The conveyance station is equipped with three Goulds Water Technology, a Xylem brand, pumps powered by 3,500 hp GE motors to send the wetlands product north to Lake Lavon via a 104-inch pipeline. The pumps are each rated at 25,463 gpm at a head of 380 feet.

Although the clearwater is not ready for drinking when it leaves the wetlands, it is considered polished and at least as clean as the water it joins in Lake Lavon. Rickman says the predominance of the discharged wastewater that supplies the wetlands does not concern him because of the tight controls on the quality of effluent from wastewater treatment plants.

On top of that, he notes, “Lavon is already the most tested and most monitored lake in Texas.” And the testing data shows no decrease in the quality of the lake’s water in the decade since the wetland project was put online. The polished water enters the lake at its northern end and spends about a year in the reservoir before it reaches the district’s intake structure at the south end.

From there, the water is directed to the Wylie Water Treatment Plant, the district’s main facility, comprised of four plants built at different stages since 1956. The newest facility, Plant IV, was built in 2008, but a recent upgrade has added 70 mgd to its original 140 mgd capacity. The expansion will make it the third largest of the plants on the Wylie site; Plant II and Plant III each can produce 280 mgd.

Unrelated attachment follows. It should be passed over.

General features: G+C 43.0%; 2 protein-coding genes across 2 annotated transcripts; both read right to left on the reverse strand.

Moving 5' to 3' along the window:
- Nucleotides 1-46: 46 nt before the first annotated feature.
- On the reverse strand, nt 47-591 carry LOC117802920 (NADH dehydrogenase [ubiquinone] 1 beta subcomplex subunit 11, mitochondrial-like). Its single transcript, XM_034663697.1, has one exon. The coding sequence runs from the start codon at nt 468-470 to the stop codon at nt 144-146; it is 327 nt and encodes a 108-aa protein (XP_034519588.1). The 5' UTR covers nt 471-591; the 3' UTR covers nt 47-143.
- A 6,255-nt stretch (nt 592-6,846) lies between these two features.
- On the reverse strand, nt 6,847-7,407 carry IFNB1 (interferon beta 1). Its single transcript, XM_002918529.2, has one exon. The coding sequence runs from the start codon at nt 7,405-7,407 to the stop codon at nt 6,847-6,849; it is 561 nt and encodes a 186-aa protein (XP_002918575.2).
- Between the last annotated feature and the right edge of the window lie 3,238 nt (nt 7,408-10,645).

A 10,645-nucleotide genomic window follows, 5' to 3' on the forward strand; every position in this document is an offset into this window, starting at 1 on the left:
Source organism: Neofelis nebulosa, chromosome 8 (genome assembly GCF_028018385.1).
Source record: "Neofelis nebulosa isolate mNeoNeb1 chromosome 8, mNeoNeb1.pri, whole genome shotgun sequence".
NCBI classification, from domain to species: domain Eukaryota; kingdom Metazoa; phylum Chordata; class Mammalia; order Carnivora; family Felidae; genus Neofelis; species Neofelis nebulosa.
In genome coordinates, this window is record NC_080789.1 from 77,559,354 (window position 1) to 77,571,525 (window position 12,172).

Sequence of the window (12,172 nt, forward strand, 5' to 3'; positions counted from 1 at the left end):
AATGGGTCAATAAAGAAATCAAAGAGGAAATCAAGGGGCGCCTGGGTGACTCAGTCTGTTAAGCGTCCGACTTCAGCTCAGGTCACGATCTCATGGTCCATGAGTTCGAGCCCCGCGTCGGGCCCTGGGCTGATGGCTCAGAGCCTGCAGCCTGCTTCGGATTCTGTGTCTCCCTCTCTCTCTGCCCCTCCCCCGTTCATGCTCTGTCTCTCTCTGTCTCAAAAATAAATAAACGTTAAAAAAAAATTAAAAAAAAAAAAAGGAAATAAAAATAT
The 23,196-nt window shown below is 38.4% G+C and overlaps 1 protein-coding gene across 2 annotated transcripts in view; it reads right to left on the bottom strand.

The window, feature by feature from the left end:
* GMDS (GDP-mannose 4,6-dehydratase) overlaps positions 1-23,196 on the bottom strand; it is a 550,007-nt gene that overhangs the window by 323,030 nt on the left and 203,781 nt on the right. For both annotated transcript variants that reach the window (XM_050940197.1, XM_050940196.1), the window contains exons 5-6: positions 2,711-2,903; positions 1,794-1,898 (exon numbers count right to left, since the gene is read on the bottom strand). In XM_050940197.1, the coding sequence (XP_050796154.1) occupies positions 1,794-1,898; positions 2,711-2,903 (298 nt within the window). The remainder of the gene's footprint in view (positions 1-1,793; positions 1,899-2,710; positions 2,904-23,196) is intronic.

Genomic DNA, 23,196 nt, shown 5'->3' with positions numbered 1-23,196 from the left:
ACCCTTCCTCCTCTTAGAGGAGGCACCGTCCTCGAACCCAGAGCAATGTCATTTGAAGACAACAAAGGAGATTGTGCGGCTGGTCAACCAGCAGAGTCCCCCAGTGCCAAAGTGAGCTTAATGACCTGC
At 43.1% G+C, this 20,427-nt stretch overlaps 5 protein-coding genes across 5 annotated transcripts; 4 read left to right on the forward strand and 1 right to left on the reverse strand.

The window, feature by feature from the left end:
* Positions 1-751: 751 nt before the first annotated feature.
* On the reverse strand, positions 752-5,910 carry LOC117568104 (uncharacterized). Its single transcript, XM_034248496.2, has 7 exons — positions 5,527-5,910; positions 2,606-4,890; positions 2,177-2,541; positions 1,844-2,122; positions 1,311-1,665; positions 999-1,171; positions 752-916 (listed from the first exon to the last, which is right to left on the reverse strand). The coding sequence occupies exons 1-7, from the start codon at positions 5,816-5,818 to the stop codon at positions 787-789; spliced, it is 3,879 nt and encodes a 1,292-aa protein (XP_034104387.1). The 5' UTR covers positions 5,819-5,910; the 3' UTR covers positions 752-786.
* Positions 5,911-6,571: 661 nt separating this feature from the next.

Timely completion

Construction of the East Fork project began in 2004, and Rickman notes that its completion in 2009 was timely: It was coming online just as access to 28% of the district’s raw water supply was being suspended.

The loss came after the Texas/Oklahoma state line passing through Lake Texoma was adjusted in 2000, effectively moving the district’s intake structure into Oklahoma. When zebra mussels were discovered in Lake Texoma in 2009, the district fell under federal laws that restrict the interstate transfer of water from sources infested by the mussels.

The district was unable to tap its rights to Lake Texoma water for nearly five years until it completed a $300 million, 46-mile pipeline carrying the lake’s water directly to the Wylie Water Treatment Plant, where it must be cleared of any mussels before it is mingled with water from other basins. That new pipeline and treatment facility cost $300 million, more than the $246 million the district invested in the East Fork project.

Meanwhile, the district’s newly permitted Bois d’Arc Lake reservoir project will cost $1.6 billion and yield 108 mgd, about the same volume of raw water as the East Fork project. Bois d’Arc Lake, the first new Texas reservoir to get a permit in 31 years, will cover 16,641 acres and take up another 17,000 acres for mitigation.

That’s substantially more land than the East Fork wetlands required, and for a similar amount of capacity. It’s further testimony to the value of the wetlands project.